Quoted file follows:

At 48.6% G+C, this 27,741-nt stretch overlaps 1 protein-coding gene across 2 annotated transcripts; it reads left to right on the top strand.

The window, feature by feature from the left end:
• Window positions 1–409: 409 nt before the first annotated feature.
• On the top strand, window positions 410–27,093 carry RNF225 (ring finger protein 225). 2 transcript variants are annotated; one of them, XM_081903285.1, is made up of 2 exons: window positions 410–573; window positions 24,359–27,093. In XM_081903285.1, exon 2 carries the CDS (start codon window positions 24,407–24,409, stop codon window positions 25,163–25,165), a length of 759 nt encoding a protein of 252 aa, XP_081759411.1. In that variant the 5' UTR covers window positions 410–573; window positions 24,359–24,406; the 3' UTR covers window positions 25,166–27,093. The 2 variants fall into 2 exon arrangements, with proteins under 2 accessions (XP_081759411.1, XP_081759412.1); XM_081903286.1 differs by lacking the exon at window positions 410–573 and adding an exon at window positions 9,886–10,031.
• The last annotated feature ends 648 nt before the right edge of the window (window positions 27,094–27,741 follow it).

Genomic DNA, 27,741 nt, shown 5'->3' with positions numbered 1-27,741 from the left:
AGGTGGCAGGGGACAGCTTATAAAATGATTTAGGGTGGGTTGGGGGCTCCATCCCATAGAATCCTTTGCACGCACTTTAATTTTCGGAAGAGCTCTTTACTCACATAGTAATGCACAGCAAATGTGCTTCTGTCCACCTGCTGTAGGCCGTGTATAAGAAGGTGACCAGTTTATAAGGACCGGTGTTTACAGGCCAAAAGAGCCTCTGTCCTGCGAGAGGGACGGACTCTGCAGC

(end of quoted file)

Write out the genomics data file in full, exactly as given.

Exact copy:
At 48.6% G+C, this 27,741-nt stretch overlaps 1 protein-coding gene across 2 annotated transcripts; it reads left to right on the top strand.

The window, feature by feature from the left end:
• Window positions 1–409: 409 nt before the first annotated feature.
• On the top strand, window positions 410–27,093 carry RNF225 (ring finger protein 225). 2 transcript variants are annotated; one of them, XM_081903285.1, is made up of 2 exons: window positions 410–573; window positions 24,359–27,093. In XM_081903285.1, exon 2 carries the CDS (start codon window positions 24,407–24,409, stop codon window positions 25,163–25,165), a length of 759 nt encoding a protein of 252 aa, XP_081759411.1. In that variant the 5' UTR covers window positions 410–573; window positions 24,359–24,406; the 3' UTR covers window positions 25,166–27,093. The 2 variants fall into 2 exon arrangements, with proteins under 2 accessions (XP_081759411.1, XP_081759412.1); XM_081903286.1 differs by lacking the exon at window positions 410–573 and adding an exon at window positions 9,886–10,031.
• The last annotated feature ends 648 nt before the right edge of the window (window positions 27,094–27,741 follow it).

Genomic DNA, 27,741 nt, shown 5'->3' with positions numbered 1-27,741 from the left:
AGGTGGCAGGGGACAGCTTATAAAATGATTTAGGGTGGGTTGGGGGCTCCATCCCATAGAATCCTTTGCACGCACTTTAATTTTCGGAAGAGCTCTTTACTCACATAGTAATGCACAGCAAATGTGCTTCTGTCCACCTGCTGTAGGCCGTGTATAAGAAGGTGACCAGTTTATAAGGACCGGTGTTTACAGGCCAAAAGAGCCTCTGTCCTGCGAGAGGGACGGACTCTGCAGC